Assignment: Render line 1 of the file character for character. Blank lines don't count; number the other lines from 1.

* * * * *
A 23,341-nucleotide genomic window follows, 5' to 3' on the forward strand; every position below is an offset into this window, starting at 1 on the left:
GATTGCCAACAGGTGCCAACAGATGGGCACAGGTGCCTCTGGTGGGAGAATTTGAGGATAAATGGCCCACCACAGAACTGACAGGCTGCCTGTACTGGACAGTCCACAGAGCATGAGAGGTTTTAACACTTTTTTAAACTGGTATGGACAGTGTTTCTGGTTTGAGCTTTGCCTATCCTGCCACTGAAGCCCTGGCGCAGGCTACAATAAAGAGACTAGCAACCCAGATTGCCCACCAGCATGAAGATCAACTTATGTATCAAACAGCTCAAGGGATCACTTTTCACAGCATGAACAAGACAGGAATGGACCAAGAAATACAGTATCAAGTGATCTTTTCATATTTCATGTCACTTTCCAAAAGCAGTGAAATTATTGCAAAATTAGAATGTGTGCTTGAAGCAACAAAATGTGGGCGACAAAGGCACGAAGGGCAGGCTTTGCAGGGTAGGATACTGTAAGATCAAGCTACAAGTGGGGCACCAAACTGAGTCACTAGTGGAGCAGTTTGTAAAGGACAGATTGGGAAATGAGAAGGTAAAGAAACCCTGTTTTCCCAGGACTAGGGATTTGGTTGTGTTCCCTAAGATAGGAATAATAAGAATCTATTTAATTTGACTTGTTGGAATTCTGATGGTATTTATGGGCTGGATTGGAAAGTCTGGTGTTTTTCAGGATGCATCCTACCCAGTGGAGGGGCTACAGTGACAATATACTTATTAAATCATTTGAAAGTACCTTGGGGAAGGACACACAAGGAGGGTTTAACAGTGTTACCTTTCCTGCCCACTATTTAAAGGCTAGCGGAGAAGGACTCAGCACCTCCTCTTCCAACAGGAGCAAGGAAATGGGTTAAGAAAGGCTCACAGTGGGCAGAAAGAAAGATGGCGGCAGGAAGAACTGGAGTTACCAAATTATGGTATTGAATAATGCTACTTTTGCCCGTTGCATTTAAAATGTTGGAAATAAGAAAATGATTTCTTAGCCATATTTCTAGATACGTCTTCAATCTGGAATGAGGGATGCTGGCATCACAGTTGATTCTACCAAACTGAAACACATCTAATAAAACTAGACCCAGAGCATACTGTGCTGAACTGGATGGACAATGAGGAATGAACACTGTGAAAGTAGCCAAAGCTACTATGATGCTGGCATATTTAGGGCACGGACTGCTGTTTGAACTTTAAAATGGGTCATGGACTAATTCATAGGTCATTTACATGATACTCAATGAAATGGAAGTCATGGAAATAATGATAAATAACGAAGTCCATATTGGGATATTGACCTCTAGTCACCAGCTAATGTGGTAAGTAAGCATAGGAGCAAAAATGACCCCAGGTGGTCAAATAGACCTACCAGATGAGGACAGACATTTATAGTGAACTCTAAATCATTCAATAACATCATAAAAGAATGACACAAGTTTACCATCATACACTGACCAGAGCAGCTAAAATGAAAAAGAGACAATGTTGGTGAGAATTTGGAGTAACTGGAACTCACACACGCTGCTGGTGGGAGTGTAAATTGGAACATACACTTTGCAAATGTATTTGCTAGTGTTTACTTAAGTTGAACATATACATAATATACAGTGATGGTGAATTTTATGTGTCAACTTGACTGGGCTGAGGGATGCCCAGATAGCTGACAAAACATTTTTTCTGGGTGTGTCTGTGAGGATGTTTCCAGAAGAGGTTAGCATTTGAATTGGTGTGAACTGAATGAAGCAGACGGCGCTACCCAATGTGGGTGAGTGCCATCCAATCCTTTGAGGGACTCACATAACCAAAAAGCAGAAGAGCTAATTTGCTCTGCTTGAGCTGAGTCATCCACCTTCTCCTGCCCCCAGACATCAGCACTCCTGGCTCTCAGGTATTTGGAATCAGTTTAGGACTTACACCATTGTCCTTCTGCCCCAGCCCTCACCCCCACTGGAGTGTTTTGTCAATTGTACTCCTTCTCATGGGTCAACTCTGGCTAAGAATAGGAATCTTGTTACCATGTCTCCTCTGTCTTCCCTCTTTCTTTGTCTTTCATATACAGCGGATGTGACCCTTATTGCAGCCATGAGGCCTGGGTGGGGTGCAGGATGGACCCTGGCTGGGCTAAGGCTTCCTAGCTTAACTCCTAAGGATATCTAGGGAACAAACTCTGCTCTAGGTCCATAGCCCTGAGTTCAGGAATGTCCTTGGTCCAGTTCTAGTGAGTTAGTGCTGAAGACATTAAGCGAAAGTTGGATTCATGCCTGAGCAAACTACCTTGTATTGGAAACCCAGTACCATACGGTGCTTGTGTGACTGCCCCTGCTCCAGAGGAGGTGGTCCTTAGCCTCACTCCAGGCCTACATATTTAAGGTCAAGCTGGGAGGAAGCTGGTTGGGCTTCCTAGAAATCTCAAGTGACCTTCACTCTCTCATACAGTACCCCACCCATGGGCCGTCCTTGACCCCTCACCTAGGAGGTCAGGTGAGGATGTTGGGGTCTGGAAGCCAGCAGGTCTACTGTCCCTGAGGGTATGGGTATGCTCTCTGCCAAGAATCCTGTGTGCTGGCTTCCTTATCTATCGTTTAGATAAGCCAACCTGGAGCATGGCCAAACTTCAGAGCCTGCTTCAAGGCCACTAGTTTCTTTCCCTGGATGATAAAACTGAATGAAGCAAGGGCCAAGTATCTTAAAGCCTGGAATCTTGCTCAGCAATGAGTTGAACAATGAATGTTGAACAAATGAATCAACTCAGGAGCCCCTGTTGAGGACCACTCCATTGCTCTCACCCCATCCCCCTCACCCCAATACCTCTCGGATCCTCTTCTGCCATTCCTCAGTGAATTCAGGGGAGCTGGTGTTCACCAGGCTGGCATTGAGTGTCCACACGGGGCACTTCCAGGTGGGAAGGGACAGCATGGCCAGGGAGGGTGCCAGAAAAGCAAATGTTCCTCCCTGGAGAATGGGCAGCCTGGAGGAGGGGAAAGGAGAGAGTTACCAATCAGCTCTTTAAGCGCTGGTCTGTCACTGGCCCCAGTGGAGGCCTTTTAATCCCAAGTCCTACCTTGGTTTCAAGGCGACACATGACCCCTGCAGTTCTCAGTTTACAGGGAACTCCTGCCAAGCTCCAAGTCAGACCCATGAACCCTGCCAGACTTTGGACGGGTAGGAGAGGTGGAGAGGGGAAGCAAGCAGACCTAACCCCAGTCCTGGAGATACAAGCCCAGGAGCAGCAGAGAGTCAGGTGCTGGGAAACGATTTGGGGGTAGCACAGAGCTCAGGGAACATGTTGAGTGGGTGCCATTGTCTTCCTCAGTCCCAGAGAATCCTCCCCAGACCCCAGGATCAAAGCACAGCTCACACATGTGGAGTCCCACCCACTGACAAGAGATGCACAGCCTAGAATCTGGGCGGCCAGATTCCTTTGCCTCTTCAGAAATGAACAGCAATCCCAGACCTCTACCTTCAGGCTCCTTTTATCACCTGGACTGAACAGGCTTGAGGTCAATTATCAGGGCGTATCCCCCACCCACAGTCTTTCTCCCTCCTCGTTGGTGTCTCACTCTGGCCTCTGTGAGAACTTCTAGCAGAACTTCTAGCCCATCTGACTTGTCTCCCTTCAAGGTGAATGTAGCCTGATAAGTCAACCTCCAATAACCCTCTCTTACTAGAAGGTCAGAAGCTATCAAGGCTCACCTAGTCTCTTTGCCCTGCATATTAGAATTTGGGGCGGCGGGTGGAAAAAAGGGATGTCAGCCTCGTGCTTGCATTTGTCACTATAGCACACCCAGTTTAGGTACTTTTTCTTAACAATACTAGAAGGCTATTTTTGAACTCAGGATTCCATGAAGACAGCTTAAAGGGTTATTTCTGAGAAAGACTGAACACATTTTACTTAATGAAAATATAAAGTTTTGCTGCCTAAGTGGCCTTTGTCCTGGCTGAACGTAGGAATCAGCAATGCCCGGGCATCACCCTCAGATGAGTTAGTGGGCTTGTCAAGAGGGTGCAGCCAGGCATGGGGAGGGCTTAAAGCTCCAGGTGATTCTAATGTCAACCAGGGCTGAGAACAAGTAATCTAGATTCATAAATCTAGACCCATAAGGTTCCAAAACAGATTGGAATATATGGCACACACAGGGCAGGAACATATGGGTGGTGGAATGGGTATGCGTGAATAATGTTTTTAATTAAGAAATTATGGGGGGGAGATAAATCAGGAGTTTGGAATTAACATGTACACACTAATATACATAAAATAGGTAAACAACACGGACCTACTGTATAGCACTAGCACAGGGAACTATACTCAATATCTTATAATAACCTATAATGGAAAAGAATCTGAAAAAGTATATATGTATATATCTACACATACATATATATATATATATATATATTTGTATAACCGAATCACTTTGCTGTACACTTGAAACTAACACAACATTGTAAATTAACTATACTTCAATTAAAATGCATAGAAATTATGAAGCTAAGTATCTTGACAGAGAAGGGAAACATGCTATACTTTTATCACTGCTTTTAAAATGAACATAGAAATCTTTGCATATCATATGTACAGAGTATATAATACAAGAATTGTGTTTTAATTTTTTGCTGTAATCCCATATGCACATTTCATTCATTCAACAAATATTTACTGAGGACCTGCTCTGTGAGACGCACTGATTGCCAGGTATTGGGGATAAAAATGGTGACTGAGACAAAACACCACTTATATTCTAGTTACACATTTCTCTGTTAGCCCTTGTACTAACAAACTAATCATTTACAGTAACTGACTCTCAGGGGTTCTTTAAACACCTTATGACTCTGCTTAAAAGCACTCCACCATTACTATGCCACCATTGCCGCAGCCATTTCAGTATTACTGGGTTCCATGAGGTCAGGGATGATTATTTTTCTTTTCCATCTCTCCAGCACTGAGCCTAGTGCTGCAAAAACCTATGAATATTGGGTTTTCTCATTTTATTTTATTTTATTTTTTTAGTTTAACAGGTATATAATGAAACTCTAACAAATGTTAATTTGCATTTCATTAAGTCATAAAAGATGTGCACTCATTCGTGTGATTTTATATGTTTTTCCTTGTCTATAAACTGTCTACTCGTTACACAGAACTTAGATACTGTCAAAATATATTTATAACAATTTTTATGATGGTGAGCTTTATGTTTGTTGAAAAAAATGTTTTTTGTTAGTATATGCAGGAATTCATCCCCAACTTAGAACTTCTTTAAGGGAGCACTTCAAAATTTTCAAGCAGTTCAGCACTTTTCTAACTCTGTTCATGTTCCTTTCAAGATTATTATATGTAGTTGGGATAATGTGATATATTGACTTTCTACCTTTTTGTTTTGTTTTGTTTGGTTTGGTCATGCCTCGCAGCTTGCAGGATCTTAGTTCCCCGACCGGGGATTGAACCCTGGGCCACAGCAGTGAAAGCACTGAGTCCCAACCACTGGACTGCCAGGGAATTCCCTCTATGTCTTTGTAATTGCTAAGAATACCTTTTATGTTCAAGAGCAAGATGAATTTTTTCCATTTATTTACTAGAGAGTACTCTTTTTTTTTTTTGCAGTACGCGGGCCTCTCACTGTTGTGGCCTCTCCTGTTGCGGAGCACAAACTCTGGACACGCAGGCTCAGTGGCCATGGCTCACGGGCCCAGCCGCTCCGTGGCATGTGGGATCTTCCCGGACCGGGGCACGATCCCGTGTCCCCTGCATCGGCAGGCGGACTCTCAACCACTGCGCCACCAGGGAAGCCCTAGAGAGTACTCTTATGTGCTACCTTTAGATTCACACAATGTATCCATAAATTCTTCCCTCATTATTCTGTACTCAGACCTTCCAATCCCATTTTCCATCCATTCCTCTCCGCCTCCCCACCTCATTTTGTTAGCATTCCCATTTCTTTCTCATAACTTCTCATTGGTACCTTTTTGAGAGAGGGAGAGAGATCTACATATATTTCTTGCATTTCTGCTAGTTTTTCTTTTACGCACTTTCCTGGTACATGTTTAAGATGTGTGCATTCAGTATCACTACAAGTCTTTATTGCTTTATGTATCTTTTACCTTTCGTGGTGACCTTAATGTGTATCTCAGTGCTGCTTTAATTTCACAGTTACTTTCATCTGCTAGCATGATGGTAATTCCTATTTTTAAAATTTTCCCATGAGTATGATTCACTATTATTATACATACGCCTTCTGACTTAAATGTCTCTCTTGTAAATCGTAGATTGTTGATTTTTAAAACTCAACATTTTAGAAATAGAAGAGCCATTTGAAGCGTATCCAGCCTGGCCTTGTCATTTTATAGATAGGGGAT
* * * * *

A 23,341-nucleotide genomic window follows, 5' to 3' on the forward strand; every position below is an offset into this window, starting at 1 on the left: